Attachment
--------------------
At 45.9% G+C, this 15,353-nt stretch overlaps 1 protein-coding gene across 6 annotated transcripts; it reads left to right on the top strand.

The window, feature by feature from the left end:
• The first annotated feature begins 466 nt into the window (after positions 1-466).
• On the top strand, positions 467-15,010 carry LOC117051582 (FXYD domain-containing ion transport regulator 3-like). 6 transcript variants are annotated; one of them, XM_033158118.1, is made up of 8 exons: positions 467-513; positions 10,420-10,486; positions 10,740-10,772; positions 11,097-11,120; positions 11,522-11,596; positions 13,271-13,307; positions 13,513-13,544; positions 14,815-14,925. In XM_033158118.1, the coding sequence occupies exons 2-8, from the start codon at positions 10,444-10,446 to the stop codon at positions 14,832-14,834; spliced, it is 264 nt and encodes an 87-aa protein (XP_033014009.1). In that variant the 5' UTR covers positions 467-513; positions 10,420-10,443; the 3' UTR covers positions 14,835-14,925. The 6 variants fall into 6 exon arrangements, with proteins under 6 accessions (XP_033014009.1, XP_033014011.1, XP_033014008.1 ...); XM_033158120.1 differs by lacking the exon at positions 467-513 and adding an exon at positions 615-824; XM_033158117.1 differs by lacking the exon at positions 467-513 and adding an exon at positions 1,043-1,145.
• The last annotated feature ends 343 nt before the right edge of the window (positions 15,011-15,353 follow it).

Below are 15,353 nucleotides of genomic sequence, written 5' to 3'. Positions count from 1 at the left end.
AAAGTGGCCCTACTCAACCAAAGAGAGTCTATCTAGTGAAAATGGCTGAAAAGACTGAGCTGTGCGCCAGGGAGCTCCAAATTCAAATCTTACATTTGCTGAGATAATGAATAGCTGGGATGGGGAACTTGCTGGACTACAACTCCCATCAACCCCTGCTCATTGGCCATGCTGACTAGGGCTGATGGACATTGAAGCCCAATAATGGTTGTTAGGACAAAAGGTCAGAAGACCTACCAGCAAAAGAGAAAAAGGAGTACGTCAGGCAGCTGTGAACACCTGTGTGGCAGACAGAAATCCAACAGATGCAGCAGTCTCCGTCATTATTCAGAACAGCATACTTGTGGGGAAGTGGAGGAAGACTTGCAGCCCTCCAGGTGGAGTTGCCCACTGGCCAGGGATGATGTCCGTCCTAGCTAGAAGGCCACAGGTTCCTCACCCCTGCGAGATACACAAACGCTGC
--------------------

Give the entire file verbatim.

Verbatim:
At 45.9% G+C, this 15,353-nt stretch overlaps 1 protein-coding gene across 6 annotated transcripts; it reads left to right on the top strand.

The window, feature by feature from the left end:
• The first annotated feature begins 466 nt into the window (after positions 1-466).
• On the top strand, positions 467-15,010 carry LOC117051582 (FXYD domain-containing ion transport regulator 3-like). 6 transcript variants are annotated; one of them, XM_033158118.1, is made up of 8 exons: positions 467-513; positions 10,420-10,486; positions 10,740-10,772; positions 11,097-11,120; positions 11,522-11,596; positions 13,271-13,307; positions 13,513-13,544; positions 14,815-14,925. In XM_033158118.1, the coding sequence occupies exons 2-8, from the start codon at positions 10,444-10,446 to the stop codon at positions 14,832-14,834; spliced, it is 264 nt and encodes an 87-aa protein (XP_033014009.1). In that variant the 5' UTR covers positions 467-513; positions 10,420-10,443; the 3' UTR covers positions 14,835-14,925. The 6 variants fall into 6 exon arrangements, with proteins under 6 accessions (XP_033014009.1, XP_033014011.1, XP_033014008.1 ...); XM_033158120.1 differs by lacking the exon at positions 467-513 and adding an exon at positions 615-824; XM_033158117.1 differs by lacking the exon at positions 467-513 and adding an exon at positions 1,043-1,145.
• The last annotated feature ends 343 nt before the right edge of the window (positions 15,011-15,353 follow it).

Below are 15,353 nucleotides of genomic sequence, written 5' to 3'. Positions count from 1 at the left end.
AAAGTGGCCCTACTCAACCAAAGAGAGTCTATCTAGTGAAAATGGCTGAAAAGACTGAGCTGTGCGCCAGGGAGCTCCAAATTCAAATCTTACATTTGCTGAGATAATGAATAGCTGGGATGGGGAACTTGCTGGACTACAACTCCCATCAACCCCTGCTCATTGGCCATGCTGACTAGGGCTGATGGACATTGAAGCCCAATAATGGTTGTTAGGACAAAAGGTCAGAAGACCTACCAGCAAAAGAGAAAAAGGAGTACGTCAGGCAGCTGTGAACACCTGTGTGGCAGACAGAAATCCAACAGATGCAGCAGTCTCCGTCATTATTCAGAACAGCATACTTGTGGGGAAGTGGAGGAAGACTTGCAGCCCTCCAGGTGGAGTTGCCCACTGGCCAGGGATGATGTCCGTCCTAGCTAGAAGGCCACAGGTTCCTCACCCCTGCGAGATACACAAACGCTGC